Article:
Enhancing farmer entrepreneurship in cocoa

Should sustainability policies focus on providing farmers a living income or improving conditions in cocoa farming? Can we improve farmer income without improving farmer entrepreneurship? These were top concerns in the panel on farmer entrepreneurship, held at the eighth Chocoa Conference in Amsterdam, one of the biggest events of the cocoa sector worldwide.

At the Chocoa Festival 2020

Mariana Pereira from South America and Winston Asante from West Africa, attended the latest Chocoa Conference to present their experiences with farmer entrepreneurship in cocoa. Together with other experts they discussed the barriers, solutions and lessons in improving conditions for farmers.

Pereira and Asante were joined in this discussion by  Gaël Lescornec from IDH, Edith Kouame Ehui, a cocoa farmer from Côte d’Ivoire, Henk Veldman from Tony’s Chocolonely and Gustavo Marun Cozzarelli from Hacienda San Jose in Ecuador.

Farmers are entrepreneurs. However, they often do not have the right conditions to reach their full potential. Sustainable production relies on a healthy ecosystem, diversification, and good institutional arrangements. Providing technical assistance, logistics, and knowledge are key in achieving this.

Addressing the barriers for farmers to become entrepreneurs

“In transforming the cocoa sector in Ghana we are looking at several issues that farmers face as entrepreneurs, but one of the topical ones is tree ownership in current agroforestry models”, explained Asante in the panel.

The law in Ghana allocates ownership of naturally occurring trees to the state, while planted trees are owned by the planter. However, lack of a clear basis to differentiate planted trees from naturally occurring trees often leads to disputes between farmers, timber concessionaires, and government actors over the ownership, and hence, harvesting rights of trees in farms.

Improvements in tree tenure legislation currently benefit private forest plantations owners, while farmers find themselves at a disadvantage for their lack of knowledge regarding the laws surrounding tree ownership as well as the lack of adequate provisions to demonstrate ownership of planted and nurtured trees. This hinders effective practice of cocoa agroforestry and other landscape restoration interventions.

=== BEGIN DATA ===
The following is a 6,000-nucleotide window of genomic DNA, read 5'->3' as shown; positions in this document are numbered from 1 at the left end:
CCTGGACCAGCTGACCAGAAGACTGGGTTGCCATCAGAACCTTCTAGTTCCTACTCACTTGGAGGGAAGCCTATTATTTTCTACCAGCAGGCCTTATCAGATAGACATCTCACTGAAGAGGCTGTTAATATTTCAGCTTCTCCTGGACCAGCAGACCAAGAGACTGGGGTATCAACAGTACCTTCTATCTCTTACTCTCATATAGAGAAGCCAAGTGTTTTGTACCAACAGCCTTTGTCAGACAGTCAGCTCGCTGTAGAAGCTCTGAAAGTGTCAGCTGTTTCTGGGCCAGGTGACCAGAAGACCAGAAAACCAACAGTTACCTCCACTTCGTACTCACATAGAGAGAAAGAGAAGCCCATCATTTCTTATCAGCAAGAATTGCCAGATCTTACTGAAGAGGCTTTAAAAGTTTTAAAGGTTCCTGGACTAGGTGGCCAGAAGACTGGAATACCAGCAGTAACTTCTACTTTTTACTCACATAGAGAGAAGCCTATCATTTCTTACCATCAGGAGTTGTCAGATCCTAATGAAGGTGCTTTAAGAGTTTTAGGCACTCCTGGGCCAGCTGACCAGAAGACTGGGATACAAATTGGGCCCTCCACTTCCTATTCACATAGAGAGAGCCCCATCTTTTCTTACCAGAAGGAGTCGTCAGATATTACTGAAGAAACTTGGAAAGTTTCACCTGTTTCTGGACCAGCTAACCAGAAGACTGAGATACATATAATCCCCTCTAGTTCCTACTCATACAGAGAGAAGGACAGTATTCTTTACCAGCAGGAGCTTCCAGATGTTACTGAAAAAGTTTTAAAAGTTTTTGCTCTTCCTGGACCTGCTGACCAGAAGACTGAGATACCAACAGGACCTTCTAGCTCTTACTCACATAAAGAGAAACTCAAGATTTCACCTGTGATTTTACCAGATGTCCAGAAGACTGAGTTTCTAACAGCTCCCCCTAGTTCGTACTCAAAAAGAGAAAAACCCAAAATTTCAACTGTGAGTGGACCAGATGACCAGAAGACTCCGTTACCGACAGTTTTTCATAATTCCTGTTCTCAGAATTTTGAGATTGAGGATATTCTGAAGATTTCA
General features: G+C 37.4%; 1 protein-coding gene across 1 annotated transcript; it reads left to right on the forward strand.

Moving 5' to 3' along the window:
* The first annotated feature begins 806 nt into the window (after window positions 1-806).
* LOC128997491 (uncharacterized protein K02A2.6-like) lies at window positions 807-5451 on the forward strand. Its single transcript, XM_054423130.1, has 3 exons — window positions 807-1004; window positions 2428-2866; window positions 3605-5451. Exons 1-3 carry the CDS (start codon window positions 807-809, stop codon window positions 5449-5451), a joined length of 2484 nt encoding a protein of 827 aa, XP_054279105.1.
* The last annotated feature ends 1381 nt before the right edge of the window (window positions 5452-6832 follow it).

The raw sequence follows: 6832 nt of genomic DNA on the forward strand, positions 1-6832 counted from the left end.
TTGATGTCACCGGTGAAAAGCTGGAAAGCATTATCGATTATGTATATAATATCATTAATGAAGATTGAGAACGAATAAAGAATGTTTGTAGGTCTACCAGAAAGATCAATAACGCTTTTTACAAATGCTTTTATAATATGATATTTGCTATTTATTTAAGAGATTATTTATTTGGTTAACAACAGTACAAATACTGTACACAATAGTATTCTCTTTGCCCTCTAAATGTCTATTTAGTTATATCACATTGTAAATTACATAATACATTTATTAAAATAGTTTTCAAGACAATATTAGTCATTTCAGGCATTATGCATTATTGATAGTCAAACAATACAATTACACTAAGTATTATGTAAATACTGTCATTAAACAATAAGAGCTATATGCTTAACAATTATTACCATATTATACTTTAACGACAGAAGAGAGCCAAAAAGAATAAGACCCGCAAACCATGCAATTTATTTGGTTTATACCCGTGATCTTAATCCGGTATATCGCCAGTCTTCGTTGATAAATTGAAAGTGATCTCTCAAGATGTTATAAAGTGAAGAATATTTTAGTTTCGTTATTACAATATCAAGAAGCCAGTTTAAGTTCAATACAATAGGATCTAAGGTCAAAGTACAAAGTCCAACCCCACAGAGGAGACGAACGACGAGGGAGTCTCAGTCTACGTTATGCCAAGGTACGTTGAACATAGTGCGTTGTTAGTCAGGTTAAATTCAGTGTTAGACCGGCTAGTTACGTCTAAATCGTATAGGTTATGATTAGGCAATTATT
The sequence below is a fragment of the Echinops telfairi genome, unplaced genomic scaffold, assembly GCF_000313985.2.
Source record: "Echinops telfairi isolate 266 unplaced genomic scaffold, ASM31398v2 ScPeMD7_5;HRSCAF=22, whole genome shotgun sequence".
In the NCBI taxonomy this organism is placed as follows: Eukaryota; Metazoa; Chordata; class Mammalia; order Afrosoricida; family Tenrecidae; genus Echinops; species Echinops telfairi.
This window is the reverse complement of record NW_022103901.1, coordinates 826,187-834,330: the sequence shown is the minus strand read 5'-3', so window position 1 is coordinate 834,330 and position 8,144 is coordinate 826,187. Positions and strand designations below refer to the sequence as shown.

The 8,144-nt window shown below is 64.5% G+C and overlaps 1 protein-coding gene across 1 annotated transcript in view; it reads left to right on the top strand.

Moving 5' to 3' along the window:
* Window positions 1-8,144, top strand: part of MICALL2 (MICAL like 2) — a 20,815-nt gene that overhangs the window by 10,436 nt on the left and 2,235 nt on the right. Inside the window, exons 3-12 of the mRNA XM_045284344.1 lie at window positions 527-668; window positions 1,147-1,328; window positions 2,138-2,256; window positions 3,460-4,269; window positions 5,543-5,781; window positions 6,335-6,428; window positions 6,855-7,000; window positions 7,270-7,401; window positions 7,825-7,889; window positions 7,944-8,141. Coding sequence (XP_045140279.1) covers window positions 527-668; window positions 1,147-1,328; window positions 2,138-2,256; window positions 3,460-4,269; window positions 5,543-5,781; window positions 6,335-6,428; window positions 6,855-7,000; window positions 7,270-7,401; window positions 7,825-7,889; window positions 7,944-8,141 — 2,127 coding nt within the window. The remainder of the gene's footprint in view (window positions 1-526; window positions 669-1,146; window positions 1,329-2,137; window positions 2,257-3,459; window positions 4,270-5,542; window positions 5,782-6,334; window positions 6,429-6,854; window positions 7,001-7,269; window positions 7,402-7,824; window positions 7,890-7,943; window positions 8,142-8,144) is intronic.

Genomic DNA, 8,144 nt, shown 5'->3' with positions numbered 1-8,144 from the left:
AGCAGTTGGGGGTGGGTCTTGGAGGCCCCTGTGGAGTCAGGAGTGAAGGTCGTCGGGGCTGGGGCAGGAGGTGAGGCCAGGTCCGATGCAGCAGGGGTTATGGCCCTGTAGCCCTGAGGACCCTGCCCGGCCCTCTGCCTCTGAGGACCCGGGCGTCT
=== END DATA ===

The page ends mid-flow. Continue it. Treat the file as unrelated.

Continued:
In the case of Brazil, where Solidaridad is running a cocoa programme in the Amazon, Pereira addressed the lack of basic infrastructure as the main barrier for entrepreneurship: “Lack of access to knowledge, technical assistance, inputs, logistics and direct trading channels impact at farm level, so farmers have no planning, don’t understand their costs and are not able to implement good practices”.


Mariana Pereira addresses the panel on farmer entrepreneurship
Mariana Pereira addresses the panel on farmer entrepreneurship.

Strategies to return tree ownership to farmers in Ghana

Solidaridad is currently creating new agroforestry models in Ghana that allow farmers to prove that they planted their trees, in order to claim ownership, and safeguard planted trees in cocoa farms.

“We are working hard to create awareness and build capacity around tree ownership for farmers to assert their rights and be better environmental stewards” – Winston Asante, Solidaridad Ghana  

Also, the cocoa programme in Ghana is strengthening community forest governance structures to better engage timber concessionaires, and is working to provide hard core evidence on challenges with tree ownership security and registration of planted trees. Through lobbying and advocacy in partnership with other civil society organizations, Solidaridad is aiming to influence policy review  and legislation around tree ownership.

Improving infrastructure in the Brazilian Amazon 

Different strategies are being implemented in the Amazon to provide for the lack of infrastructures in the region. Diversification on farms, by integrating livestock and cocoa in agroforestry systems, and access to the bean-to-bar market are one some of them. 

Casa Lasevicius’s Tuerê gourmet chocolate bars on display at the Chocoa Festival 2020.

Diversification benefits environmental and economic resilience. On one hand, it provides cash crops—adding sources of income and improving food security. On the other hand, low carbon practices can increase productivity, financial results, and business opportunities.

“This model has improved the quality of cocoa beans and is attractive as sustainable sourcing. This has enabled many of our farmers to sell their cacao on the Bean to Bar market, at a price up to four times higher than regular market prices” – Mariana Pereira, Solidaridad Brazil

Institutional arrangements (i.e. security of land & tree tenure, subsidies/taxes, private policies) can make or break farmer entrepreneurship. Putting more attention to enabling environments and starting to shape them in a way that is conducive to farmer entrepreneurship is the way forward, but only if local stakeholders work together to understand challenges and develop solutions.

>Read more about Solidaridad’s work in the cocoa supply chain